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Getting Started - Lecture 3 - C++ Language for Beginners

Learn C++ Language
Lecture # 03Getting Started
Learn C++ Language
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So if you open up code blocks you're going to want to click on Create a new project and then click on console application on mine it's in the top right corner of the window on yours it may be different but you want to click on console application and then hit go then on the next window you want to hit next until you get here.
Make sure you highlight C++ click Next again and then give your project a name and man I'm just going to call it Tauriel wind and then specify a folder to keep it in. Make sure it's a folder that you can find easily and then click next. Leave all the default settings on this window right here. These are simply directory and compiler settings.
Just hit thinnish and then your project is created.
So right now you don't see anything but if you go over here to the left and click on sources you'll see the main does the file which stands for main dot C plus plus. And if you double click it you'll see the code. Now before we analyze this code I want to go ahead and show you how to run it and what this code does and to do that on Windows you can either hit F 9 or if you're on a Mac or Linux machine you can just go up here and hit build and build and run.
The code will compile and then you'll see this console window.
It prints the word hello world and then says Process returned 0.
OK so you can close up of this.
Now that we know what the code does is we're gonna look at how this code is what it is. So beginning with kind of the main thing I want to show you in this tutorial other than you know how to run your first program and compile it is you know how to type out the skeleton of a C++ program.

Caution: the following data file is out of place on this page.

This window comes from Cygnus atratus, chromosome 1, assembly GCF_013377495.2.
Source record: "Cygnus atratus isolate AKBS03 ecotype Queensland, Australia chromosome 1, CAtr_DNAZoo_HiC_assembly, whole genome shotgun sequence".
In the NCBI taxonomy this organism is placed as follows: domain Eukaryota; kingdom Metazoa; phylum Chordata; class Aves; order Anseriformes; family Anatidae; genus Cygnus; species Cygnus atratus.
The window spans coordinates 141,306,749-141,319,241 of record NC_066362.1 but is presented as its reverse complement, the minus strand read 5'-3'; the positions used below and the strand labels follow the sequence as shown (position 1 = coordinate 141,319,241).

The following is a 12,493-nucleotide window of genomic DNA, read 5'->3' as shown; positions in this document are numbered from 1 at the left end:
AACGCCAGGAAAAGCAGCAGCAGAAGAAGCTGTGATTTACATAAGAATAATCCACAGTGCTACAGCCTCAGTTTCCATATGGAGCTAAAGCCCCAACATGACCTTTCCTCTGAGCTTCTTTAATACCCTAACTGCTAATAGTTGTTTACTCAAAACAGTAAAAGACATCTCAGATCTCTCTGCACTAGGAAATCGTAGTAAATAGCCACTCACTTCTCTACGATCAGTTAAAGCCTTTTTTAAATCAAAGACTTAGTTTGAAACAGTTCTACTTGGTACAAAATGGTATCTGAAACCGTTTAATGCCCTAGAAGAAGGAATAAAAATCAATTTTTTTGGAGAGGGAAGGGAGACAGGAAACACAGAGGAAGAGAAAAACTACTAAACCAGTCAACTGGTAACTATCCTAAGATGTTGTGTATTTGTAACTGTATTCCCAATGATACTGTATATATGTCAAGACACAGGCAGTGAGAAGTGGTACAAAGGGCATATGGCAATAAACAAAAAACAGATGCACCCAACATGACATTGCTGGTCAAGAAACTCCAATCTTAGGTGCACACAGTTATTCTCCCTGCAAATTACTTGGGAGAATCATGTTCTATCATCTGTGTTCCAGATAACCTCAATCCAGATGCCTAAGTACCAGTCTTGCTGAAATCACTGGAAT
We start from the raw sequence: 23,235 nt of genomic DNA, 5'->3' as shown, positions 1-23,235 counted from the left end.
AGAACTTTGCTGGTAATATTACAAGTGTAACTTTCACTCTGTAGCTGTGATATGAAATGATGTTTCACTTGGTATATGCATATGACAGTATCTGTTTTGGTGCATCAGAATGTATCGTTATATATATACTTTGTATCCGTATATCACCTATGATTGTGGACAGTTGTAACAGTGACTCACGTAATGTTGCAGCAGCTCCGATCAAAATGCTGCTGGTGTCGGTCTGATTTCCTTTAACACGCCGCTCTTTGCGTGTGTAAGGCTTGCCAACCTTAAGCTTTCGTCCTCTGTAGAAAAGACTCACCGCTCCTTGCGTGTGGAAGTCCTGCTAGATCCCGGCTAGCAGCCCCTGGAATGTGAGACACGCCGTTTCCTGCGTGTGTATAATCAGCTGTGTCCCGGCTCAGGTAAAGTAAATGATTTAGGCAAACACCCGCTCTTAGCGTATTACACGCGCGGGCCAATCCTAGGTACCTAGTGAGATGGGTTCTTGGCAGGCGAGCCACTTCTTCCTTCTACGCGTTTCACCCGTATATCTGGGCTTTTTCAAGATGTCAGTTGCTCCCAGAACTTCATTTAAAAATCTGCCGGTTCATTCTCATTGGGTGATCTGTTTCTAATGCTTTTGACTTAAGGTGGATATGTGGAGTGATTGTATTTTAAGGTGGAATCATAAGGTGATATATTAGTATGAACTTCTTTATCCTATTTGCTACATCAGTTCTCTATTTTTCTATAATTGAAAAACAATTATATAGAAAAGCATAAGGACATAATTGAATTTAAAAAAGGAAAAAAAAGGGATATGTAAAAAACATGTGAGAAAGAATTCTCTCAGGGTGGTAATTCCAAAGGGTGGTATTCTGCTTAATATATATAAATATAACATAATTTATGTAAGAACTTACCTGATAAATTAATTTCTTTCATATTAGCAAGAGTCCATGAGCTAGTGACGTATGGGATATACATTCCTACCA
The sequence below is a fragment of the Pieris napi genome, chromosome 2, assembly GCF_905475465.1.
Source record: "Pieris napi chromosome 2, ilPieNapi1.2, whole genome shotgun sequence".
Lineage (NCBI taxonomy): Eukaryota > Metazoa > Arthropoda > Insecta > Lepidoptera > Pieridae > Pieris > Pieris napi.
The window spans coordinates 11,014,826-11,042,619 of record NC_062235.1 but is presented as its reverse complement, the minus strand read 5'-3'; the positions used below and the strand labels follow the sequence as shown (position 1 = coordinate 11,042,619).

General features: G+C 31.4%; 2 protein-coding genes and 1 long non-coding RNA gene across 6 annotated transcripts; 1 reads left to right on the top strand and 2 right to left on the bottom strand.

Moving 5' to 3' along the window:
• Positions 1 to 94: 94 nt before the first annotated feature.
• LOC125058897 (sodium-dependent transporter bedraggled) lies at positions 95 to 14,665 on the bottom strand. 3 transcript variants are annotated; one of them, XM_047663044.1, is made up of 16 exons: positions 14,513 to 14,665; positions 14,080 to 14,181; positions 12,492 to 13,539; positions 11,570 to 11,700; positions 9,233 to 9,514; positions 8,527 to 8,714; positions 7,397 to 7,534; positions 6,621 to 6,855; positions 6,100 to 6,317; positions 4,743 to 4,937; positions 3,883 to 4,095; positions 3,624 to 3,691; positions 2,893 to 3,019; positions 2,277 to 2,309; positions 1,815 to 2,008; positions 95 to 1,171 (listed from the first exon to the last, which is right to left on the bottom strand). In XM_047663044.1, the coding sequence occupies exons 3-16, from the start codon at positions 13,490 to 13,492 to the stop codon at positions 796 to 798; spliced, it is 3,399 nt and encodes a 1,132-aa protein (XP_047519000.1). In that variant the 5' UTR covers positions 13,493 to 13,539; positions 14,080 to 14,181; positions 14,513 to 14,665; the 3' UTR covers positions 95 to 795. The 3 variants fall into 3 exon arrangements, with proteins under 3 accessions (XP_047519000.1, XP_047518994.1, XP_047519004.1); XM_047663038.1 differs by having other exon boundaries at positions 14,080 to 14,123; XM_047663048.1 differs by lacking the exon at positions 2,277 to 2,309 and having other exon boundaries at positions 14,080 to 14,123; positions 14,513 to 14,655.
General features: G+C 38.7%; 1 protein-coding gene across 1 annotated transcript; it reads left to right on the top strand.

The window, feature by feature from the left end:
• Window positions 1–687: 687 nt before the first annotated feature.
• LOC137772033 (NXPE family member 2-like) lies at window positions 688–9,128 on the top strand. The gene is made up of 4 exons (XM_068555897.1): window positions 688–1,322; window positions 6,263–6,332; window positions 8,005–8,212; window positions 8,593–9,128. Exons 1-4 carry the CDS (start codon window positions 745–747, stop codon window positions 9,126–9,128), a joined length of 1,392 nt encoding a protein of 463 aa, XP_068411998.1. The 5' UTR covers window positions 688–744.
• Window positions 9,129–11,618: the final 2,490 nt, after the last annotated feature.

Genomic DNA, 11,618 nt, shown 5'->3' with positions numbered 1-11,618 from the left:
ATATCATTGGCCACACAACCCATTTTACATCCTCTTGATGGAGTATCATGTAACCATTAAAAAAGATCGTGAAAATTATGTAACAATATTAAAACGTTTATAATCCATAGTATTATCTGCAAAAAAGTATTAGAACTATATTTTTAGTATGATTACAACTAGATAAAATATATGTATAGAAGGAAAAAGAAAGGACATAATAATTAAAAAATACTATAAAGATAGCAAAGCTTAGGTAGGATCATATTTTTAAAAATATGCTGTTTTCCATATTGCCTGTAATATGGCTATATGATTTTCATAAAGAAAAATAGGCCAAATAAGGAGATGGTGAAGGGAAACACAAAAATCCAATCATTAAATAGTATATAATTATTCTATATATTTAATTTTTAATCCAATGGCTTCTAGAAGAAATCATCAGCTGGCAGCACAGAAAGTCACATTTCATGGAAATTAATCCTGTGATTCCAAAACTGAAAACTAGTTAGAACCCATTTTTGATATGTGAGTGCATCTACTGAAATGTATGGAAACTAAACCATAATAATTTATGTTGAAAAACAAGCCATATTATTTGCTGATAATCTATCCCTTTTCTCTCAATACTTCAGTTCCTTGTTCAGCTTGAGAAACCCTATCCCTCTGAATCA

It's what I call the skeleton and it's everything that you need for your code to run at least in this course any ways for every program that we will be writing together.
So if we go ahead I want to go ahead and take out this line because this line is not actually needed for this program to compile and run.
So if we take it out and we hit F 9 and we build and run it again we will get the processor turned to zero. We just won't have hello world printed to the console which means I mean that's fine.
The program just ran and executed till it finished with no errors.
And it's a perfectly good program. So if we exit out of this we're going t o now analyze everything that we need which is everything that you see right here. So starting from the top you're going to see pounde include IO stream this lot of code right here just simply tells the program that it needs to include a C++ library known as i o stream which stands for input output stream.

Now on every program that we write you will need this line of code which is why I include it in our skeleton is because you know if you don't have this line of code your program will lose its basic input and output functionality. So you do need this line of code and every program that we write. Moving on you're going to see using namespace standard. Now this line of code is not necessary for your program to run.


OK so if we took this code out right now it should still run fine. We hit F NAND. Everything goes fine and we still get the same result process returns 0. However I do want this line of code in here for reasons that I'll explain in the future.
For now just know that we do want to include it as part of our skeleton because it will make your life easier when we start writing more code and I will show you on future tutorials.
But for now just know that you do need using namespace standard semi-colon.
OK.
And it does it with the semi-colon on. Right now you're saying why does this line of code end with a semi-colon and this one doesn't. Well we'll get to that in future. Toils again.